Tuesday, February 23, 2010

More on the Minimum Wage

Talk about minds thinking alike:

"As was the case in Ontario, recent evidence from the US illustrates the pointlessness of using the minimum wage as a way to reduce poverty (h/t Craig Newmark):

'Minimum Wages and Poverty: Will a $9.50 Federal Minimum Wage Really Help the Working Poor? Using data drawn from the March Current Population Survey, we find that state and federal minimum wage increases between 2003 and 2007 had no effect on state poverty rates. When we then simulate the effects of a proposed federal minimum wage increase from $7.25 to $9.50 per hour, we find that such an increase will be even more poorly targeted to the working poor than was the last federal increase from $5.15 to $7.25 per hour. Assuming no negative employment effects, only 11.3% of workers who will gain live in poor households, compared to 15.8% from the last increase. When we allow for negative employment effects, we find that the working poor face a disproportionate share of the job losses. Our results suggest that raising the federal minimum wage continues to be an inadequate way to help the working poor.'"

Read the comments on possible qualifiers to the general finding.

There's plenty of other empirical studies showing that the imposition of a minimum wage negatively impacts low-wage employment, which generally means two constituencies - the poor generally, and young men with inadequate labour skills. Here's a sampling (I think I've linked to some of these studies before):

  1. "Minimum Wages and Youth Employment in France and the United States", John M. Abowd, Francis Kramarz, Thomas Lemieux, David N. Margolis, NBER Working Paper 6111, 1997
  2. "Employment Effects of the Federal Minimum Wage", John F. Boschen, Herschel I. Grossman, NBER Working Paper 812, 1981
  3. "Raising Incomes by Mandating Higher Wages", David Neumark, NBER Reporter: Fall 2002

A quote from the last paper above which I find rather telling, especially in light of my last post (bold emphasis mine):

"Of course a finding that living wage laws reduce poverty does not necessarily imply that these laws increase economic welfare overall (or vice versa). Living wage laws, like all tax and transfer schemes, generally entail some inefficiencies that may reduce welfare relative to the most efficient such scheme. Finally, there is another reason to adopt a cautious view regarding living wages. As already noted, the effects of living wages appear only for broader living wage laws covering employers receiving business or financial assistance. The narrower contractor-only laws have no detectable effects. This raises a puzzle. Why, despite the anti-poverty rhetoric of living wage campaigns, do they often result in passage of narrow contractor-only laws that may cover a very small share of the workforce?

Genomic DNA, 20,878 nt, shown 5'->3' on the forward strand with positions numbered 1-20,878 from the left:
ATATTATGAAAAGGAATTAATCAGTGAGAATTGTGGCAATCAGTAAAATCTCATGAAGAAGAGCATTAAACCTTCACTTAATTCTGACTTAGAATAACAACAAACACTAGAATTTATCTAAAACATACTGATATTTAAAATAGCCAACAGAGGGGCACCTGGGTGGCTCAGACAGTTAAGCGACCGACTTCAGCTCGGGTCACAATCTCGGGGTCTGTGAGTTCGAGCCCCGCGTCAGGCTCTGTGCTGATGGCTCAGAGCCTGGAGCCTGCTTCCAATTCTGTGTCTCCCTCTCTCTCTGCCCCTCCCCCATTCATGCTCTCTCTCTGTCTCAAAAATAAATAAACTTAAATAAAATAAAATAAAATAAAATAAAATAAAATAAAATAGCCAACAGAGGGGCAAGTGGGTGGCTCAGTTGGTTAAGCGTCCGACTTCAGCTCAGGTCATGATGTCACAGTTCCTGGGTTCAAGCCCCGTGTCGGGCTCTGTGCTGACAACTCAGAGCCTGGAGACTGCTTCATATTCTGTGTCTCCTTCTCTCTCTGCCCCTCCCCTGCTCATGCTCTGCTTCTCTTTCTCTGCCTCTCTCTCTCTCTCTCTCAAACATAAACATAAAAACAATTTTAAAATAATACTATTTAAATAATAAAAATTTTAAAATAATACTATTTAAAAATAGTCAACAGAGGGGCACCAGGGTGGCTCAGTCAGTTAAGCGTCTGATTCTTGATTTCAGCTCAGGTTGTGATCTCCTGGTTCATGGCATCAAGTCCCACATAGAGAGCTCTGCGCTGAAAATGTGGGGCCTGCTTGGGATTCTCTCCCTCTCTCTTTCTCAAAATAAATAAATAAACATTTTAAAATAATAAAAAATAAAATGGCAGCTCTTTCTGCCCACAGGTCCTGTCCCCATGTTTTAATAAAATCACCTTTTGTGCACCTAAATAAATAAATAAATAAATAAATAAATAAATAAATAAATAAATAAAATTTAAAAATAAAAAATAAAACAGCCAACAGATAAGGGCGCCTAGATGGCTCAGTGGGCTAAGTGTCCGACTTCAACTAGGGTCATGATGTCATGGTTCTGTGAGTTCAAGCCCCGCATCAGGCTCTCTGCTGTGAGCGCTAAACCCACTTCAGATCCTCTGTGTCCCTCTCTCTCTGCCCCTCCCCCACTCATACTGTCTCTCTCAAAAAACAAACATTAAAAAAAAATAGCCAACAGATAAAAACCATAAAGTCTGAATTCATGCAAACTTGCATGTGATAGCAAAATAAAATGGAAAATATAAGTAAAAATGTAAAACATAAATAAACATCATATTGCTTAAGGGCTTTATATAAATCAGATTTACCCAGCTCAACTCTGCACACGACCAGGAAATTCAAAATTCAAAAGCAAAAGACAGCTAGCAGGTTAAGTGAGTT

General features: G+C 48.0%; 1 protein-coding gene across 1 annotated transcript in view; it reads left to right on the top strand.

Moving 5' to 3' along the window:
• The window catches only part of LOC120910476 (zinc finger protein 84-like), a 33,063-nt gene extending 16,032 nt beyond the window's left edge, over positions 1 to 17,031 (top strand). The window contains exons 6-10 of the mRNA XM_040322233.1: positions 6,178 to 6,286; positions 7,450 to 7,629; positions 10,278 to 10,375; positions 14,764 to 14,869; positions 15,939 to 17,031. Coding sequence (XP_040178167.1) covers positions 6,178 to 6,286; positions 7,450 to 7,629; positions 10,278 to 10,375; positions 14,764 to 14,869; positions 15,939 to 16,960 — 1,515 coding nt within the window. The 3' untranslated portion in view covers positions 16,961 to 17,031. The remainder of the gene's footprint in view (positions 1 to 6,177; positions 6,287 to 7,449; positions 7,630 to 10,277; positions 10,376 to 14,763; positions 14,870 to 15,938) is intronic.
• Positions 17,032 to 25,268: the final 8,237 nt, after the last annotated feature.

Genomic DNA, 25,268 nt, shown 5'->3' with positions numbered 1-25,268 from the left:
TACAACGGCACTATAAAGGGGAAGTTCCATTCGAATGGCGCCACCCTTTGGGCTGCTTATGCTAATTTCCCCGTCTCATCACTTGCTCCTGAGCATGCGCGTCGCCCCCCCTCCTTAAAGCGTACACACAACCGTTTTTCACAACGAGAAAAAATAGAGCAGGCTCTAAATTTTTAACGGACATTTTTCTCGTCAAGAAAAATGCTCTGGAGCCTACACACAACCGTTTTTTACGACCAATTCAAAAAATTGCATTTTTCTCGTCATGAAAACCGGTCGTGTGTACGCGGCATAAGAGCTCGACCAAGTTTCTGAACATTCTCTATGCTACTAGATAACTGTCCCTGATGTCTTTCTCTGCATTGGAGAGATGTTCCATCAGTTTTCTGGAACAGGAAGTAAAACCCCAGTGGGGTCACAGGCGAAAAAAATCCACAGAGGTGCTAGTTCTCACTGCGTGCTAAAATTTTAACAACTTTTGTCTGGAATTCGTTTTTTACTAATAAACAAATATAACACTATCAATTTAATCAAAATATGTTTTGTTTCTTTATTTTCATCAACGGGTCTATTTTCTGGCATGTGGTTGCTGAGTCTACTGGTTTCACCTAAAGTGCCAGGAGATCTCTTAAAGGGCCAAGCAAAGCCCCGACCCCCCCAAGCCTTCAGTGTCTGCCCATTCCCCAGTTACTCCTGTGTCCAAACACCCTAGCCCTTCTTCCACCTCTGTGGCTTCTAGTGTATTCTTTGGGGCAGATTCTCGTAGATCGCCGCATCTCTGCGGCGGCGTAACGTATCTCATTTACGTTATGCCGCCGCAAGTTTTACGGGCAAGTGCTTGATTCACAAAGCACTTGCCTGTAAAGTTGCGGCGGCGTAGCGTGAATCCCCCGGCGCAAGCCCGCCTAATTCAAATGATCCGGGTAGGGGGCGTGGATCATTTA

One hypothesis I explore is that municipal unions work to pass living wage laws as a form of rent-seeking. (25) Specifically, by forcing up the wage for contractor labor, living wage laws reduce (or eliminate) the incentive of cities to contract out work done by their members, and in so doing increase the bargaining power and raise the wages of municipal union workers. There is ample indirect evidence consistent with this, as municipal unions are strong supporters of living wage campaigns. As further evidence, I explored the impact of living wage laws on the wages of lower-wage unionized municipal workers (excluding teachers, police, and firefighters, who do not face competition from contractor labor). The results indicate that these workers' wages are indeed boosted by living wages. In contrast, living wages do not increase the wages other groups of workers whose wages-according to the rent-seeking hypothesis-should not be affected (such as other city workers, or teachers, police, and firefighters). Thus, even if living wage laws have some beneficial effects on the poor, this last evidence suggests that they may well be driven by motivations other than most effectively reducing urban poverty. While this does not imply that living wages cannot be an effective anti-poverty policy, it certainly suggests that they deserve closer scrutiny before strong conclusions are drawn regarding their effectiveness."

Ever wonder why its mainly unions that generally call for minimum wage laws? You have been warned.

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